…(Judt) was well aware of the risks, personal and professional, he ran in attacking the combined forces of US global conquest, the neocons and Israel, but he had plenty of what Bismarck called ‘civilian bravery’ (Zivilcourage) – a quality notably lacking in Isaiah Berlin, as Tony himself noted, perhaps not without malice. Unlike the ex-Marxist scholiasts and intellocrates on the Left Bank who, as Auden said of poets, made ‘nothing happen’, Tony understood that a struggle with these new forces could make a difference. He launched himself against them with evident pleasure and zest. This was the figure who came into his own after the end of the Cold War, widening his courtroom technique to flay the likes of Bush and Netanyahu rather than some political absurdity in the Fifth Arrondissement or a distinguished professor in New Jersey. It was a magnificent performance, a class act; he was hailed by his readers not only for what he said, but what many of them would not have had the courage to say themselves. It was all the more effective because Tony was both an insider and an outsider: English, Jewish, French, eventually American, but plurinational rather than cosmopolitan” (Eric Hobsbawm 2012).


A ton age je travaillais deja / travaillerais encore

This woman is arguing for the working class to be able to use the increases in economic productivity to reduce the ratio of work hours to wages.

En Anglais, this protestor’s sign reads,

(Elder:) “At your age I was already working.”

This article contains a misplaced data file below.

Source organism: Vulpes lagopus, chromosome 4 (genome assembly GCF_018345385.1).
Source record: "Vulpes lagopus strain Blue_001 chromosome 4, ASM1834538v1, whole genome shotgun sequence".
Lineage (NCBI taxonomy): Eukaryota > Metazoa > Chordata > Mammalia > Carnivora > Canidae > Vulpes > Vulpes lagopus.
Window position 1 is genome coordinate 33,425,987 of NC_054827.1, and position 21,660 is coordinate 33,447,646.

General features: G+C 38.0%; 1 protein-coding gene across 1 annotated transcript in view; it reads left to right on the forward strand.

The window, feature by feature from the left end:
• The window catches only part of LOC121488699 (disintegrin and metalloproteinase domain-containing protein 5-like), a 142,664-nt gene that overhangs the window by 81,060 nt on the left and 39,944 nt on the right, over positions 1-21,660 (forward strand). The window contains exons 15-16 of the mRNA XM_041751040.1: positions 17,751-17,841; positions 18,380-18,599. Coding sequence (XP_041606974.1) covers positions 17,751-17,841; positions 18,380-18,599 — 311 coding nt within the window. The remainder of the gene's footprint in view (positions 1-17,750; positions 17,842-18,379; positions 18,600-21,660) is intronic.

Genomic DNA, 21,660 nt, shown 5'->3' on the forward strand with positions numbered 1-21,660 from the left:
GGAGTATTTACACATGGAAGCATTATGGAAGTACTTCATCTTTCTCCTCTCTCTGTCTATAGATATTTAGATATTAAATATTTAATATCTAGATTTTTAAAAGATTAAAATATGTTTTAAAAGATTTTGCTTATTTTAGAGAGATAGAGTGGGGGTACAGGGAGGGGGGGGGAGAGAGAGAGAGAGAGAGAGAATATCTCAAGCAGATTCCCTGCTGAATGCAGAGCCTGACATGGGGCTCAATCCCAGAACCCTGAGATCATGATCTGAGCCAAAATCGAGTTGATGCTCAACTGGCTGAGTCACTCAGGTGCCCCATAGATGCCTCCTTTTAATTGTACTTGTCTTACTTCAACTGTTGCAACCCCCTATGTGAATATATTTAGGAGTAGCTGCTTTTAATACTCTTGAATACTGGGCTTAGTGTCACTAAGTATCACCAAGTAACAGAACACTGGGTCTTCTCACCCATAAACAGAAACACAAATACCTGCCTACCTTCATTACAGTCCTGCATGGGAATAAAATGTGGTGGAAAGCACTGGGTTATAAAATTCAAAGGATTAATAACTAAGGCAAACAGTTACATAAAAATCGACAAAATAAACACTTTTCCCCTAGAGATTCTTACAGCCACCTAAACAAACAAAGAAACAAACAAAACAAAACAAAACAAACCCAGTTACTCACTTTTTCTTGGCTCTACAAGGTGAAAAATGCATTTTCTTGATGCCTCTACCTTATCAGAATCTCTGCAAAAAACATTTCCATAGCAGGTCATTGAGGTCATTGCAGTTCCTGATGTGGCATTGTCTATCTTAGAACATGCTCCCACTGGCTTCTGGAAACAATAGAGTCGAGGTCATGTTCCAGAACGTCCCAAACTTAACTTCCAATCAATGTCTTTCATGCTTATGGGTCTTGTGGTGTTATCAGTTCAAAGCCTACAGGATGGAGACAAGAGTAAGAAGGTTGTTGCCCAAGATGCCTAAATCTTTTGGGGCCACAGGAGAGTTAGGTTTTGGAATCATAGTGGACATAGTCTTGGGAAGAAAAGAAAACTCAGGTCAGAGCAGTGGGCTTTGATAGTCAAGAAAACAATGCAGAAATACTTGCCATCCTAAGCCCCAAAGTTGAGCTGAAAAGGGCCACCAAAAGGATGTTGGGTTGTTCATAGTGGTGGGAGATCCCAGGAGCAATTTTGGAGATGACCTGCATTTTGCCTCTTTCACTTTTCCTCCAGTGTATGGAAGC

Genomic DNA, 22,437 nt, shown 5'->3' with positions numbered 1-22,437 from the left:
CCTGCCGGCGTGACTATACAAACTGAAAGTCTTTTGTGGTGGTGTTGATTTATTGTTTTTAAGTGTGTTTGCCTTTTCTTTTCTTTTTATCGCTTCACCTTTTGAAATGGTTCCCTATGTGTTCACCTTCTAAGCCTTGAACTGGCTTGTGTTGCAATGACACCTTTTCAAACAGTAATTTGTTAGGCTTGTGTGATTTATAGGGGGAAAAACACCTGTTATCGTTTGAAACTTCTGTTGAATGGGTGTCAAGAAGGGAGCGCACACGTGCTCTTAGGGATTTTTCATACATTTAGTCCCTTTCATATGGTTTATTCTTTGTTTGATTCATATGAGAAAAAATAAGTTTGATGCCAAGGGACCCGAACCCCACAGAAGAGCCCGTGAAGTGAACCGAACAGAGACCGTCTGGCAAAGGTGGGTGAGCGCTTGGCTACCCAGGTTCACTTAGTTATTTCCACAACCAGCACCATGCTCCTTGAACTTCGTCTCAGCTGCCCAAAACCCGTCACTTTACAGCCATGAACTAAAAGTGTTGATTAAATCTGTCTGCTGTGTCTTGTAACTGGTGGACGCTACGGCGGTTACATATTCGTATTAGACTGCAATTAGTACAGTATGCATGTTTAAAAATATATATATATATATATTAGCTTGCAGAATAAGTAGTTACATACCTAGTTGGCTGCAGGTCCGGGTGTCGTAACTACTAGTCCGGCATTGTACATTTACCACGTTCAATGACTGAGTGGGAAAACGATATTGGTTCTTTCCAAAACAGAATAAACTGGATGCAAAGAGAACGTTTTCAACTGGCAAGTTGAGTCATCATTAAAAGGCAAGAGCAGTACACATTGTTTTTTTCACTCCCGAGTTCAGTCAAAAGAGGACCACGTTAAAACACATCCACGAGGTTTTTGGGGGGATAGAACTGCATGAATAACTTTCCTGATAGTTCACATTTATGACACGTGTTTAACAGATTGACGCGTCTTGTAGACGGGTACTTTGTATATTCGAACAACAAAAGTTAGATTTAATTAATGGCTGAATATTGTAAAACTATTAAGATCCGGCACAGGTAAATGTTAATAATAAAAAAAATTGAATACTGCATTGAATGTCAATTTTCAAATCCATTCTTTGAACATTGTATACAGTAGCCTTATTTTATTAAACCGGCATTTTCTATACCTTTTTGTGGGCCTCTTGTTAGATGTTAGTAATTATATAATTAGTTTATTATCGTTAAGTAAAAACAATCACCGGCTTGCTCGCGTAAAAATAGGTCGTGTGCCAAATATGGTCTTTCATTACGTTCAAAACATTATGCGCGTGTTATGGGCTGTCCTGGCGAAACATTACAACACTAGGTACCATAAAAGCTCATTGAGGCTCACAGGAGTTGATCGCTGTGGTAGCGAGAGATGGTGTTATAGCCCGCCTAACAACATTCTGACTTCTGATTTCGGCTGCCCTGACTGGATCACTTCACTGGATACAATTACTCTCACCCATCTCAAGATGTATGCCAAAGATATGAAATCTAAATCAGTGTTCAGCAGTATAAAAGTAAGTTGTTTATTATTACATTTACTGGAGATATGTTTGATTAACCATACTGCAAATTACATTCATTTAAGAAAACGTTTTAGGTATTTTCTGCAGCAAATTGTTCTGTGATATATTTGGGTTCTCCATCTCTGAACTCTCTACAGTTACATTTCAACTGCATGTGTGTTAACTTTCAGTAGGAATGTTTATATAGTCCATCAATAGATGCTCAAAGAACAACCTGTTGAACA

(Girl:) “At your age I’ll still be laboring.”

Go, French! Stop the neoliberal madness!

This photo comes courtesy of Prose Before Hos, who correctly point out that what this grande dame is objecting to is capitalism.

The post-revolutionary bankers’ regime in France

From Wikipedia’s “History of France” wiki. In the discussion of post-Revolutionary, post-Napoleon France:

Louis-Philippe’s “July Monarchy” (1830–1848) is generally seen as a period during which the haute bourgeoisie (high bourgeoisie) was dominant. This term is a recognition that the July Monarchy was controlled by one faction of the bourgeoisie class—finance capitalists.[36] This faction consisted of the bankers (particularly the Rothchilds, the stock exchange magnates, owners of railroad, iron and coal mines that that part of the landed proprietors associated with finance capital. Indeed, government during the July Monarchy has been called a “finance aristocracy.”[36] Indeed, LaFayette’s good friend, Jacques Laffitte a liberal banker and supporter of the July Revolution celebrated after the crowning of Louis-Philippe by stating that “From now on bankers will rule.”[36] Noticeably absent from this finance aristocracy were the industrial capitalists, who became part or the official opposition to the July Monarchy.[36]

Somewhat like the US’s current governing system, except the industrial capitalists were more strategically incorporated into the financial capitalist class in the contemporary era.

From the mouths of neoliberal ghouls

Mark my words: The French will sorely regret Nicolas Sarkozy, who is the youngest French Prime Minister to date.